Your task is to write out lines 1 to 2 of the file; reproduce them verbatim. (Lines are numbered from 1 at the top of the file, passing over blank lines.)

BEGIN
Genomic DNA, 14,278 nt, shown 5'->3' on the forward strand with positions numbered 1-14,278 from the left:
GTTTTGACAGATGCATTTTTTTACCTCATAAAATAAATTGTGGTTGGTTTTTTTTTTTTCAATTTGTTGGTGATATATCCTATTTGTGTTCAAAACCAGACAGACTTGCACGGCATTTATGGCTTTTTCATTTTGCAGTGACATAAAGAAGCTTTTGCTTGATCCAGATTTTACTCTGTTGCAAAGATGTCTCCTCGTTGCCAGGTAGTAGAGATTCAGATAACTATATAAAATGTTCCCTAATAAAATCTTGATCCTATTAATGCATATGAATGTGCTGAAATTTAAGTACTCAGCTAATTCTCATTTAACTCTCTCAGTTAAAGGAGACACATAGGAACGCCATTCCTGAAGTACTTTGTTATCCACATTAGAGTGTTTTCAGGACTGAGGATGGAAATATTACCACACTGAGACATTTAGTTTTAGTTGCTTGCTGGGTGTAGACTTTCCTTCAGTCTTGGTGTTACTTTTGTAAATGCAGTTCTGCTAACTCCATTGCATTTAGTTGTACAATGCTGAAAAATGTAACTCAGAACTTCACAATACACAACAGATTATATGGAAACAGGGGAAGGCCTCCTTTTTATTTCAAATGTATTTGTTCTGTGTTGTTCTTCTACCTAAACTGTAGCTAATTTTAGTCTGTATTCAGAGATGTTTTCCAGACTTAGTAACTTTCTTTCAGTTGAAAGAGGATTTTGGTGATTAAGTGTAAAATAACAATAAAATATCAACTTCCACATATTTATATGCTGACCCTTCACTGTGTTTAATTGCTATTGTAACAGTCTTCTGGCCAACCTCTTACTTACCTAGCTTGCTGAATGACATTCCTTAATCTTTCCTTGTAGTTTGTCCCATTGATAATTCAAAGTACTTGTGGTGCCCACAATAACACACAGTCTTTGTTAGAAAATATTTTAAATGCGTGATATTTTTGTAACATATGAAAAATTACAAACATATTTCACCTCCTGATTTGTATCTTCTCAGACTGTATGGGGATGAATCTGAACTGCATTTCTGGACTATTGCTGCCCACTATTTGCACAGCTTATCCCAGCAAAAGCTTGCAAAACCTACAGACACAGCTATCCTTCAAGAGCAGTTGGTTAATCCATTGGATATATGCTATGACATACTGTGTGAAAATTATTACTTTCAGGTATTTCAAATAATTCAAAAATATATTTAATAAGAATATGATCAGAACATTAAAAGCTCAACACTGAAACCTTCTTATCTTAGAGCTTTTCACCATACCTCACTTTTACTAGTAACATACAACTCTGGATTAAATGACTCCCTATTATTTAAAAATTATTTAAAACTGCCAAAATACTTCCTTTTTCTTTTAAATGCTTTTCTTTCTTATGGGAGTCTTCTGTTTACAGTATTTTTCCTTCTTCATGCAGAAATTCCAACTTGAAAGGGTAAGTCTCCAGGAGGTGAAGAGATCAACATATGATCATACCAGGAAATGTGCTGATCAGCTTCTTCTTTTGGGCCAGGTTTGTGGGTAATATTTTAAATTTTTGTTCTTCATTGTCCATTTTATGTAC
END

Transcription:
Genomic DNA, 14,278 nt, shown 5'->3' on the forward strand with positions numbered 1-14,278 from the left:
GTTTTGACAGATGCATTTTTTTACCTCATAAAATAAATTGTGGTTGGTTTTTTTTTTTTCAATTTGTTGGTGATATATCCTATTTGTGTTCAAAACCAGACAGACTTGCACGGCATTTATGGCTTTTTCATTTTGCAGTGACATAAAGAAGCTTTTGCTTGATCCAGATTTTACTCTGTTGCAAAGATGTCTCCTCGTTGCCAGGTAGTAGAGATTCAGATAACTATATAAAATGTTCCCTAATAAAATCTTGATCCTATTAATGCATATGAATGTGCTGAAATTTAAGTACTCAGCTAATTCTCATTTAACTCTCTCAGTTAAAGGAGACACATAGGAACGCCATTCCTGAAGTACTTTGTTATCCACATTAGAGTGTTTTCAGGACTGAGGATGGAAATATTACCACACTGAGACATTTAGTTTTAGTTGCTTGCTGGGTGTAGACTTTCCTTCAGTCTTGGTGTTACTTTTGTAAATGCAGTTCTGCTAACTCCATTGCATTTAGTTGTACAATGCTGAAAAATGTAACTCAGAACTTCACAATACACAACAGATTATATGGAAACAGGGGAAGGCCTCCTTTTTATTTCAAATGTATTTGTTCTGTGTTGTTCTTCTACCTAAACTGTAGCTAATTTTAGTCTGTATTCAGAGATGTTTTCCAGACTTAGTAACTTTCTTTCAGTTGAAAGAGGATTTTGGTGATTAAGTGTAAAATAACAATAAAATATCAACTTCCACATATTTATATGCTGACCCTTCACTGTGTTTAATTGCTATTGTAACAGTCTTCTGGCCAACCTCTTACTTACCTAGCTTGCTGAATGACATTCCTTAATCTTTCCTTGTAGTTTGTCCCATTGATAATTCAAAGTACTTGTGGTGCCCACAATAACACACAGTCTTTGTTAGAAAATATTTTAAATGCGTGATATTTTTGTAACATATGAAAAATTACAAACATATTTCACCTCCTGATTTGTATCTTCTCAGACTGTATGGGGATGAATCTGAACTGCATTTCTGGACTATTGCTGCCCACTATTTGCACAGCTTATCCCAGCAAAAGCTTGCAAAACCTACAGACACAGCTATCCTTCAAGAGCAGTTGGTTAATCCATTGGATATATGCTATGACATACTGTGTGAAAATTATTACTTTCAGGTATTTCAAATAATTCAAAAATATATTTAATAAGAATATGATCAGAACATTAAAAGCTCAACACTGAAACCTTCTTATCTTAGAGCTTTTCACCATACCTCACTTTTACTAGTAACATACAACTCTGGATTAAATGACTCCCTATTATTTAAAAATTATTTAAAACTGCCAAAATACTTCCTTTTTCTTTTAAATGCTTTTCTTTCTTATGGGAGTCTTCTGTTTACAGTATTTTTCCTTCTTCATGCAGAAATTCCAACTTGAAAGGGTAAGTCTCCAGGAGGTGAAGAGATCAACATATGATCATACCAGGAAATGTGCTGATCAGCTTCTTCTTTTGGGCCAGGTTTGTGGGTAATATTTTAAATTTTTGTTCTTCATTGTCCATTTTATGTAC